All together now, hats off and one big Alaska hurrah to Matralle Morton of Jacksonville, Texas. She’s the intrepid tourist who, with just a can of diet Dr. Pepper and a lot of moxie, foiled a carjacker here in Anchorage last week. Matralle has single-handedly proven that size (she’s 5’4″) and age (65) are meaningless when you have a cold can of Diet Dr. Pepper in your hand and legs too short to jump out of a moving vehicle.
This perhaps impacted me more than normally this week since I was in the middle of scanning through my AARP magazine. I had stopped at an article about how to keep your mind sharp as the years progress. I tried a few of their ideas and found not everything apparently works for everybody. For instance, if you use an electric toothbrush, it’s probably best to avoid their suggestion that you try brushing your teeth with your non-dominant hand. Who knew toothpaste could fly that far? Who knew toothpaste could be that hard to remove from some of the remoter regions of your bathroom ceiling?
I also found out that if you are going to follow the suggestion to rearrange your furniture to challenge yourself to stay sharp at you walk through your living room, it’s probably best to do that in the morning while you still have an entire day of light to get accustomed to the new locations. Certainly no one who hopes to be allowed to live alone for a while longer should do anything as foolish as rearranging it in the evening. Because if you did that, you might then find yourself with so many bandages on your shins that wearing shorts for the rest of the summer would become plain embarrassing.
I was amused by their suggestion to try to do familiar things blindfolded. Exactly how do they think I got all those bandages on my shins in the first place? Sneaking through my newly rearranged living room in the dark so I don’t wake my birds on the way to my midnight snack is as blind as I want to be now and in the foreseeable future.
But back to Matralle. I think she’s answered a question for herself that all of us have probably asked ourselves at some point. No, not that existential question about the real purpose of diet Dr. Pepper in our lives. But the question of just how we would really respond in an emergency where our life was being threatened. Matralle obviously has no problem standing up for herself. Or sitting down for herself, as the case may be. Seems like the carjacker wanted her out of the truck but her legs are too short to be able to leap out, especially when the truck is moving.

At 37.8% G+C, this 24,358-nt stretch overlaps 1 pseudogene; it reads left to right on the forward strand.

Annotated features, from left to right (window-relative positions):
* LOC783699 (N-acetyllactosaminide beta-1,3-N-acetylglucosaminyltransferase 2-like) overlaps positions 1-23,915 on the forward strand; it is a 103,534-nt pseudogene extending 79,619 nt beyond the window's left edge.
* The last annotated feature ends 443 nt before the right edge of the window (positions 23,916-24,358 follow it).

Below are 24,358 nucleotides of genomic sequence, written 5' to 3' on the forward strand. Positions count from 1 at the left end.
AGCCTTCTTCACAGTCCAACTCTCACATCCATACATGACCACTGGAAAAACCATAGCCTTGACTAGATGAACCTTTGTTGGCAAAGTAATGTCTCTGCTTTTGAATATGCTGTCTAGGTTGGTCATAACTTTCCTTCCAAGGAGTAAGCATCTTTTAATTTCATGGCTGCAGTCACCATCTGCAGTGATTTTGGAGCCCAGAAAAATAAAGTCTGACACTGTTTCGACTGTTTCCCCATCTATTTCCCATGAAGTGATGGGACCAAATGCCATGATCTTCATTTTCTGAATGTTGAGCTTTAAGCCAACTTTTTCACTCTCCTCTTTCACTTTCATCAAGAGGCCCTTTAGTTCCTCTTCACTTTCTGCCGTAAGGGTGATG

So apparently Matralle had to come up with Plan B, which consisted of throwing a choke hold on the man from her backseat position and then – my favorite part – dumping a cold can of diet Dr. Pepper on his head. If that doesn’t stop a dastardly carjacker, I don’t know what will.
So we are left to ponder a few imponderables here. First, what exactly is in diet Dr. Pepper that is so powerful that just pouring it over someone’s head makes them jump from their escape vehicle rather than endure the possibility of a second dousing? And should we really be putting that stuff in our stomach? And would the result have been the same if it had been regular Dr. Pepper, or perhaps Coke or Pepsi? Does it have to be cold or will any temperature do? Does the caffeine content have any bearing on its potency as a weapon?
I don’t know the answers to these questions. I do think there is probably a government agency out there with grant money that can find those answers and I wish they’d hurry up and get that grant going so I know what to carry with me in dark alleys.
Meanwhile, my hat is off to Matralle. Senior power rules! In what had to be a moment of terror, she didn’t choke but responded with a fine sense of self. She knows that when faced with a scary situation, she and her can of cold diet Dr. Pepper are up to the challenge. Now that’s something AARP should be writing about.
Now if you’ll excuse me, I have to go back to scraping Sensodyne off my bathroom mirror.